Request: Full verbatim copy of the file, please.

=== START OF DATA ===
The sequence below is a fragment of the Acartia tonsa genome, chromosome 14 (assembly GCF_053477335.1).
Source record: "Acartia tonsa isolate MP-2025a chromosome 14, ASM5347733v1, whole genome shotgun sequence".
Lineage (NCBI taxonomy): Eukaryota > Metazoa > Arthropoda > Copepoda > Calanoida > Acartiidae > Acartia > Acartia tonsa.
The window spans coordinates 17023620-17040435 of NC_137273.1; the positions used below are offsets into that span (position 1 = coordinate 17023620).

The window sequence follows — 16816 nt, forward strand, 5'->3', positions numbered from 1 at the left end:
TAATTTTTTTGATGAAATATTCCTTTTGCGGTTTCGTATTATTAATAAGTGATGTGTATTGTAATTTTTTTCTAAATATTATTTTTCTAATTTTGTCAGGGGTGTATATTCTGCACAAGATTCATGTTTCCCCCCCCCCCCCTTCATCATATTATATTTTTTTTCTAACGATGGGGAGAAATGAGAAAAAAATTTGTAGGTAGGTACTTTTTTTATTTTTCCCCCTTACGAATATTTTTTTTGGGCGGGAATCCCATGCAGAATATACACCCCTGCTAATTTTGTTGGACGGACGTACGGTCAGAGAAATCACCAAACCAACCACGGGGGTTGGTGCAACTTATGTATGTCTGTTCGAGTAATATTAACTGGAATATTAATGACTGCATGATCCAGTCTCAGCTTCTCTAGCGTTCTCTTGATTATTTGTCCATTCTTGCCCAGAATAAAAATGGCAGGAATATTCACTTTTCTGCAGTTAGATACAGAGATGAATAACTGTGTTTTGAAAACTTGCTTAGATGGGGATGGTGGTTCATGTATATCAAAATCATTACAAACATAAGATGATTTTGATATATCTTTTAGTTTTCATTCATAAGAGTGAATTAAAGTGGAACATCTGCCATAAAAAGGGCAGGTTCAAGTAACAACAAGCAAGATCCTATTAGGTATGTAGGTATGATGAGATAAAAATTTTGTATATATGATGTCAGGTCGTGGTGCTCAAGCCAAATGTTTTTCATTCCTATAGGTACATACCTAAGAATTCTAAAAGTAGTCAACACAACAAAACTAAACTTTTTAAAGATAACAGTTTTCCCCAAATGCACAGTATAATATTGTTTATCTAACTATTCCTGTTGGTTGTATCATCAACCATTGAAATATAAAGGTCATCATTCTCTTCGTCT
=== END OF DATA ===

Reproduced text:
The sequence below is a fragment of the Acartia tonsa genome, chromosome 14 (assembly GCF_053477335.1).
Source record: "Acartia tonsa isolate MP-2025a chromosome 14, ASM5347733v1, whole genome shotgun sequence".
Lineage (NCBI taxonomy): Eukaryota > Metazoa > Arthropoda > Copepoda > Calanoida > Acartiidae > Acartia > Acartia tonsa.
The window spans coordinates 17023620-17040435 of NC_137273.1; the positions used below are offsets into that span (position 1 = coordinate 17023620).

The window sequence follows — 16816 nt, forward strand, 5'->3', positions numbered from 1 at the left end:
TAATTTTTTTGATGAAATATTCCTTTTGCGGTTTCGTATTATTAATAAGTGATGTGTATTGTAATTTTTTTCTAAATATTATTTTTCTAATTTTGTCAGGGGTGTATATTCTGCACAAGATTCATGTTTCCCCCCCCCCCCCTTCATCATATTATATTTTTTTTCTAACGATGGGGAGAAATGAGAAAAAAATTTGTAGGTAGGTACTTTTTTTATTTTTCCCCCTTACGAATATTTTTTTTGGGCGGGAATCCCATGCAGAATATACACCCCTGCTAATTTTGTTGGACGGACGTACGGTCAGAGAAATCACCAAACCAACCACGGGGGTTGGTGCAACTTATGTATGTCTGTTCGAGTAATATTAACTGGAATATTAATGACTGCATGATCCAGTCTCAGCTTCTCTAGCGTTCTCTTGATTATTTGTCCATTCTTGCCCAGAATAAAAATGGCAGGAATATTCACTTTTCTGCAGTTAGATACAGAGATGAATAACTGTGTTTTGAAAACTTGCTTAGATGGGGATGGTGGTTCATGTATATCAAAATCATTACAAACATAAGATGATTTTGATATATCTTTTAGTTTTCATTCATAAGAGTGAATTAAAGTGGAACATCTGCCATAAAAAGGGCAGGTTCAAGTAACAACAAGCAAGATCCTATTAGGTATGTAGGTATGATGAGATAAAAATTTTGTATATATGATGTCAGGTCGTGGTGCTCAAGCCAAATGTTTTTCATTCCTATAGGTACATACCTAAGAATTCTAAAAGTAGTCAACACAACAAAACTAAACTTTTTAAAGATAACAGTTTTCCCCAAATGCACAGTATAATATTGTTTATCTAACTATTCCTGTTGGTTGTATCATCAACCATTGAAATATAAAGGTCATCATTCTCTTCGTCT